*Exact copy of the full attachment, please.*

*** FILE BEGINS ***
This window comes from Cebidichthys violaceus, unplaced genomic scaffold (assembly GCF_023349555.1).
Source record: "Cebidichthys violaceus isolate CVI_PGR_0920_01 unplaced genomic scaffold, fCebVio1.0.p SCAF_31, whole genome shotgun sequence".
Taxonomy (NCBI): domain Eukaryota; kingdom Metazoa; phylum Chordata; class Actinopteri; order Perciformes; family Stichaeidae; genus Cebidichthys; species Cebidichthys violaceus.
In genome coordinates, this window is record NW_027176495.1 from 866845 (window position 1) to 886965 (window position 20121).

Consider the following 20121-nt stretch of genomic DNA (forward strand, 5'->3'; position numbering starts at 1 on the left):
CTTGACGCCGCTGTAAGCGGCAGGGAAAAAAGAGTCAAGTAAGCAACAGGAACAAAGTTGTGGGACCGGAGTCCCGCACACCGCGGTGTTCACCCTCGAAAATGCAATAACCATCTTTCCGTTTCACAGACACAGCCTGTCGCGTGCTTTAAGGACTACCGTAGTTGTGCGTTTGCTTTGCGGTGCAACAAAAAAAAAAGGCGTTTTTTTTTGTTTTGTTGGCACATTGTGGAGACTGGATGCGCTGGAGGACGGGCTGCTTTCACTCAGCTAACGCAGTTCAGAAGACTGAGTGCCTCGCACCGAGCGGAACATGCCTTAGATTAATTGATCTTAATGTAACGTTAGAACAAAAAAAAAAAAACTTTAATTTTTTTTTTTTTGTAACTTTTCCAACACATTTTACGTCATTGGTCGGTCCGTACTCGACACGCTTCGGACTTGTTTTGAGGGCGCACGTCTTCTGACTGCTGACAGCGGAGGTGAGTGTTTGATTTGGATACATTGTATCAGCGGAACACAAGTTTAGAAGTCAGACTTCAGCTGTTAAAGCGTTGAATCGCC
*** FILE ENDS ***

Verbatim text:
This window comes from Cebidichthys violaceus, unplaced genomic scaffold (assembly GCF_023349555.1).
Source record: "Cebidichthys violaceus isolate CVI_PGR_0920_01 unplaced genomic scaffold, fCebVio1.0.p SCAF_31, whole genome shotgun sequence".
Taxonomy (NCBI): domain Eukaryota; kingdom Metazoa; phylum Chordata; class Actinopteri; order Perciformes; family Stichaeidae; genus Cebidichthys; species Cebidichthys violaceus.
In genome coordinates, this window is record NW_027176495.1 from 866845 (window position 1) to 886965 (window position 20121).

Consider the following 20121-nt stretch of genomic DNA (forward strand, 5'->3'; position numbering starts at 1 on the left):
CTTGACGCCGCTGTAAGCGGCAGGGAAAAAAGAGTCAAGTAAGCAACAGGAACAAAGTTGTGGGACCGGAGTCCCGCACACCGCGGTGTTCACCCTCGAAAATGCAATAACCATCTTTCCGTTTCACAGACACAGCCTGTCGCGTGCTTTAAGGACTACCGTAGTTGTGCGTTTGCTTTGCGGTGCAACAAAAAAAAAAGGCGTTTTTTTTTGTTTTGTTGGCACATTGTGGAGACTGGATGCGCTGGAGGACGGGCTGCTTTCACTCAGCTAACGCAGTTCAGAAGACTGAGTGCCTCGCACCGAGCGGAACATGCCTTAGATTAATTGATCTTAATGTAACGTTAGAACAAAAAAAAAAAAACTTTAATTTTTTTTTTTTTGTAACTTTTCCAACACATTTTACGTCATTGGTCGGTCCGTACTCGACACGCTTCGGACTTGTTTTGAGGGCGCACGTCTTCTGACTGCTGACAGCGGAGGTGAGTGTTTGATTTGGATACATTGTATCAGCGGAACACAAGTTTAGAAGTCAGACTTCAGCTGTTAAAGCGTTGAATCGCC